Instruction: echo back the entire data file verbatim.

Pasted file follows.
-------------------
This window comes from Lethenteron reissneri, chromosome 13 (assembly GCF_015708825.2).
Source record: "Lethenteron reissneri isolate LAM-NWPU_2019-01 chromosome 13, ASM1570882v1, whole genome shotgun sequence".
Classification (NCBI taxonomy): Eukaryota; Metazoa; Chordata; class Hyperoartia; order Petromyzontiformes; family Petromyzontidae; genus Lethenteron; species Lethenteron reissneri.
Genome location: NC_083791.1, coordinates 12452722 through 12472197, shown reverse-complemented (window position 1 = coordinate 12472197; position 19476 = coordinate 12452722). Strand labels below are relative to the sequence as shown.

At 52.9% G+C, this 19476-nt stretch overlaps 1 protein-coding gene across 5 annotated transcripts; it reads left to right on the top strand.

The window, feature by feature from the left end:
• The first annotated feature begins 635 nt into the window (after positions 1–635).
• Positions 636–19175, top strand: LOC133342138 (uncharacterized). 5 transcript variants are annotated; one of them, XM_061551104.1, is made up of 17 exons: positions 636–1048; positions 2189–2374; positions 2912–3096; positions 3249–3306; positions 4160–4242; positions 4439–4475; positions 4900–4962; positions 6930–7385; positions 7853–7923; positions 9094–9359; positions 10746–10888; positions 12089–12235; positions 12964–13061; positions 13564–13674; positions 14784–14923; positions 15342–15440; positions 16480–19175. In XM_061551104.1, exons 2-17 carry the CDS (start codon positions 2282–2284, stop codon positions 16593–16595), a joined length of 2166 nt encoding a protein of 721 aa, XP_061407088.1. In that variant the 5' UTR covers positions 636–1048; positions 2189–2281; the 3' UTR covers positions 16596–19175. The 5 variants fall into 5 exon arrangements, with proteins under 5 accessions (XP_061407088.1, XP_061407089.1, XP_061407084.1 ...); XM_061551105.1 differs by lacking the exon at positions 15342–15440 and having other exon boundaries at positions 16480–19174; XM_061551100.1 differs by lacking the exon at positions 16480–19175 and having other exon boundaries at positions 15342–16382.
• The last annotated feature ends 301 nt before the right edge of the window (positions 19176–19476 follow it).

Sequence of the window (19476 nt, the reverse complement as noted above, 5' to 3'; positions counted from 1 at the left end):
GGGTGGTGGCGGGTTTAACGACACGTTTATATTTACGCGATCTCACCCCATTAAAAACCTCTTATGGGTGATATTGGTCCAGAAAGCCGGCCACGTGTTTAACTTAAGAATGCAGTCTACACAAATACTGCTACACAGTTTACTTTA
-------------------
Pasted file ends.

This window comes from Lethenteron reissneri, chromosome 13 (assembly GCF_015708825.2).
Source record: "Lethenteron reissneri isolate LAM-NWPU_2019-01 chromosome 13, ASM1570882v1, whole genome shotgun sequence".
Classification (NCBI taxonomy): Eukaryota; Metazoa; Chordata; class Hyperoartia; order Petromyzontiformes; family Petromyzontidae; genus Lethenteron; species Lethenteron reissneri.
Genome location: NC_083791.1, coordinates 12452722 through 12472197, shown reverse-complemented (window position 1 = coordinate 12472197; position 19476 = coordinate 12452722). Strand labels below are relative to the sequence as shown.

At 52.9% G+C, this 19476-nt stretch overlaps 1 protein-coding gene across 5 annotated transcripts; it reads left to right on the top strand.

The window, feature by feature from the left end:
• The first annotated feature begins 635 nt into the window (after positions 1–635).
• Positions 636–19175, top strand: LOC133342138 (uncharacterized). 5 transcript variants are annotated; one of them, XM_061551104.1, is made up of 17 exons: positions 636–1048; positions 2189–2374; positions 2912–3096; positions 3249–3306; positions 4160–4242; positions 4439–4475; positions 4900–4962; positions 6930–7385; positions 7853–7923; positions 9094–9359; positions 10746–10888; positions 12089–12235; positions 12964–13061; positions 13564–13674; positions 14784–14923; positions 15342–15440; positions 16480–19175. In XM_061551104.1, exons 2-17 carry the CDS (start codon positions 2282–2284, stop codon positions 16593–16595), a joined length of 2166 nt encoding a protein of 721 aa, XP_061407088.1. In that variant the 5' UTR covers positions 636–1048; positions 2189–2281; the 3' UTR covers positions 16596–19175. The 5 variants fall into 5 exon arrangements, with proteins under 5 accessions (XP_061407088.1, XP_061407089.1, XP_061407084.1 ...); XM_061551105.1 differs by lacking the exon at positions 15342–15440 and having other exon boundaries at positions 16480–19174; XM_061551100.1 differs by lacking the exon at positions 16480–19175 and having other exon boundaries at positions 15342–16382.
• The last annotated feature ends 301 nt before the right edge of the window (positions 19176–19476 follow it).

Sequence of the window (19476 nt, the reverse complement as noted above, 5' to 3'; positions counted from 1 at the left end):
GGGTGGTGGCGGGTTTAACGACACGTTTATATTTACGCGATCTCACCCCATTAAAAACCTCTTATGGGTGATATTGGTCCAGAAAGCCGGCCACGTGTTTAACTTAAGAATGCAGTCTACACAAATACTGCTACACAGTTTACTTTA